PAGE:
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It always pays to get your builder involved early. Simple advice from a Certified Builder when making critical decisions like choosing a section, architectural style, plans and building materials can save a lot of hassle later on.
If you are carrying out building work you may need to apply for a building consent.
Here are some examples of work that requires consent:
- any structural building including new buildings, additions, alterations, accessory buildings (sheds), and re-piling
- plumbing and drainage
- heating (fireplaces), ventilation and air conditioning systems
- siteworks for a building
- retaining walls higher than 1.5 metres, or retaining walls with a building or driveway near the top
- fences higher than 2.5 metres and any swimming pool fence
- swimming pools
- decks more than 1.5 metres from ground levelIf in doubt we recommend you ring your local council and discuss your project with them.
As a general rule, a building permit is required whenever:
1. There is structural work involved (eg. removing load-bearing wall).
2. The basic living area (square meterage) of the home is to be changed.
3. The home’s mechanical systems (eg. gas, electrical or plumbing) are to be reconfigured or otherwise modified.
As a rule, you should always request that your qualified builder obtain the building permits. This is because the person who “pulls the permit” is considered liable for ensuring that all completed work complies with the state and local building codes.
The only way to guarantee your project within your budget is to enter into a full contract, fixed price agreement with your builder. Discuss all the Prime Cost Sums and work out if you are likely to spend more on these items than what the builder has allowed. For example kitchens and carpets can vary hugely depending on what you want.
Some of the extra costs to the home owner that can be over looked that are generally not included in a quote are: landscaping and lawns, washing lines, letter boxes, curtains and blinds. These items can add up very quickly.
Full Build Contract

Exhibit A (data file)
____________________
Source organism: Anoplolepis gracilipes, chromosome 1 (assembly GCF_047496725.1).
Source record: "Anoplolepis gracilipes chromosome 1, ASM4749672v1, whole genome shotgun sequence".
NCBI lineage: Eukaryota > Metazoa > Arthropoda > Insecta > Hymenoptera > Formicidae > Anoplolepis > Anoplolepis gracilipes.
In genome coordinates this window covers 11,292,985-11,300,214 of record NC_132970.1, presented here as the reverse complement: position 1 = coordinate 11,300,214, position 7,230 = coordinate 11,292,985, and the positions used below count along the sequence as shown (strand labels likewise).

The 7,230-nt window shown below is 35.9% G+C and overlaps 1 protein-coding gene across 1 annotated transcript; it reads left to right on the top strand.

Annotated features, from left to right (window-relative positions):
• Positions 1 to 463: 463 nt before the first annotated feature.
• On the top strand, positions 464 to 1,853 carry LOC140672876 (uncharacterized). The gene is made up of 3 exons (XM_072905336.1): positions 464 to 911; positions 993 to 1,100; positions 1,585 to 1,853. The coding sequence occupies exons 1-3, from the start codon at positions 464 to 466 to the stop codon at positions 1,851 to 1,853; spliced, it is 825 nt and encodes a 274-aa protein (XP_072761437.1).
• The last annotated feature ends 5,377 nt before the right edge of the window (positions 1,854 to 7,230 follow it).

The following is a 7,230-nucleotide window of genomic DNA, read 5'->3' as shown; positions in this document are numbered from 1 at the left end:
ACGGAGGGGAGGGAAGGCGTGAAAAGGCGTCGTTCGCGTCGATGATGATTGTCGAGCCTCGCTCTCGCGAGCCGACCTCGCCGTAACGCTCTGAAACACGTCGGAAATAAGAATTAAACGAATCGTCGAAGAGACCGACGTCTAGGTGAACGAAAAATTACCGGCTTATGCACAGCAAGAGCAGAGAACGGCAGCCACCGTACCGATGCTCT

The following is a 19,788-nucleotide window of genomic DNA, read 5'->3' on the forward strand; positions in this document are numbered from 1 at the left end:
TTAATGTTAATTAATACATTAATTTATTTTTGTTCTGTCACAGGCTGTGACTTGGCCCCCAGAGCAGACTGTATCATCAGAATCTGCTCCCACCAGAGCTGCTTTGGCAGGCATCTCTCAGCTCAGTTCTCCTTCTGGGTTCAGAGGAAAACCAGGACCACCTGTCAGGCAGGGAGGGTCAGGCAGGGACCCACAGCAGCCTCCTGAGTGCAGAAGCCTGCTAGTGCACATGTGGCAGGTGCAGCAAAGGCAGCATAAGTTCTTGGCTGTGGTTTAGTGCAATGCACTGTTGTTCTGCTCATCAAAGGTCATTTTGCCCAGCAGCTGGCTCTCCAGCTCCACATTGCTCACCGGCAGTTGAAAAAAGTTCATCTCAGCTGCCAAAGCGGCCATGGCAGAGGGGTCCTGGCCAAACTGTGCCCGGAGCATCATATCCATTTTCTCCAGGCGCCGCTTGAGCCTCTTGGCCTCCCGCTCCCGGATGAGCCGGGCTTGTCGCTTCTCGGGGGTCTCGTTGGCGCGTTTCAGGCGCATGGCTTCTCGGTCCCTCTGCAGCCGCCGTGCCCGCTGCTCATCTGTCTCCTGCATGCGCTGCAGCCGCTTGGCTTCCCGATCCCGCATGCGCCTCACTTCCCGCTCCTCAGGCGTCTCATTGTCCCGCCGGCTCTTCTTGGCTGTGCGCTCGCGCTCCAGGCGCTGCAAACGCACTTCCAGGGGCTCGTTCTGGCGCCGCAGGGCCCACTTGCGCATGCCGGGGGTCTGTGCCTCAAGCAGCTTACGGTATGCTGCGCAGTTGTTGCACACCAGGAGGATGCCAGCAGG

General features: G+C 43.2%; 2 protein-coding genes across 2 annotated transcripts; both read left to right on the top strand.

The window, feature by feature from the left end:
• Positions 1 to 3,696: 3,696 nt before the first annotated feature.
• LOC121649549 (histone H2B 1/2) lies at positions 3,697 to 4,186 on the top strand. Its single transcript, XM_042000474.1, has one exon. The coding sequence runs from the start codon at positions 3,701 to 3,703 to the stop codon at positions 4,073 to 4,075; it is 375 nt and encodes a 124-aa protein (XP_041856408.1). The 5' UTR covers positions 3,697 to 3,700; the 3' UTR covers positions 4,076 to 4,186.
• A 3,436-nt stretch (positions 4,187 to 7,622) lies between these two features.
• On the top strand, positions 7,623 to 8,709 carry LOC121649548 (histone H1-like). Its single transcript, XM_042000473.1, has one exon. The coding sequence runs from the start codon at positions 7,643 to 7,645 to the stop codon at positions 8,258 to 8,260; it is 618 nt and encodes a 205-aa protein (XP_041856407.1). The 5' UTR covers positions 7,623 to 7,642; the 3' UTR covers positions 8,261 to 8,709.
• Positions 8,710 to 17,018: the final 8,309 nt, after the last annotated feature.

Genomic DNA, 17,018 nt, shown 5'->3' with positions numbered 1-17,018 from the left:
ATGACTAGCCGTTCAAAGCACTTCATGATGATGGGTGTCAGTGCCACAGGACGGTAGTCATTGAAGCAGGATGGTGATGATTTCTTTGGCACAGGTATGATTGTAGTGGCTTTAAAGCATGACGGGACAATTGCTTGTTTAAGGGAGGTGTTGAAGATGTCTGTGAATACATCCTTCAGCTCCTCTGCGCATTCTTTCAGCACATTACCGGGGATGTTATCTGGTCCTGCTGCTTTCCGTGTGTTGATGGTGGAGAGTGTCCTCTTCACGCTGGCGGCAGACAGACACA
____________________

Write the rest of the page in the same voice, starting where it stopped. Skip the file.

We will provide you with a written “fixed price” Action plan to complete the project from start to finish. With a full contract we will organize everything from sub contractors to building inspections through to obtaining your final code of compliance. This allows you to be involved without the pressure or stress of hiring and supervising sub contractors or organizing the right people to be on site at the right time. You know exactly what the project will cost and any overruns are our problem, not yours.
The cost of materials plus a builder’s margin. It’s like a “pay as you go”; there are no guarantees on costs.
This contract is to supply the builder’s/carpenter’s labour only for your project. For Cost Plus and Labour only contract options, you will need to hire all the subcontractors yourself and also hire a separate Project Manager unless you have the time and experience to manage the entire project yourself. This type of contract can be extremely time consuming, expensive and very stressful.
A project manager is paid a set fee to manage, organize and oversee the entire building project for you. Your project manager will arrange for all the materials to be delivered on site at the appropriate times and also organize all the subcontractors when they are needed.
With a full build contract the complete project management is included in the price.
You pay on a progress payment system as detailed in your building agreement. One advantage of full contract is you only need to make payments to one company and payments are made at specific stages of the project. When you receive a written contract quote, we will provide you with a payment schedule and also a construction schedule so you know what to expect and when to expect it.
We welcome you to make any changes you would like to enhance your home. Any requests by yourselves incurring extra labour and/or material costs will be treated as a variation to the contract. All variations will be costed and presented to you for approval authorising the builder to carry out these changes before any such works can be started.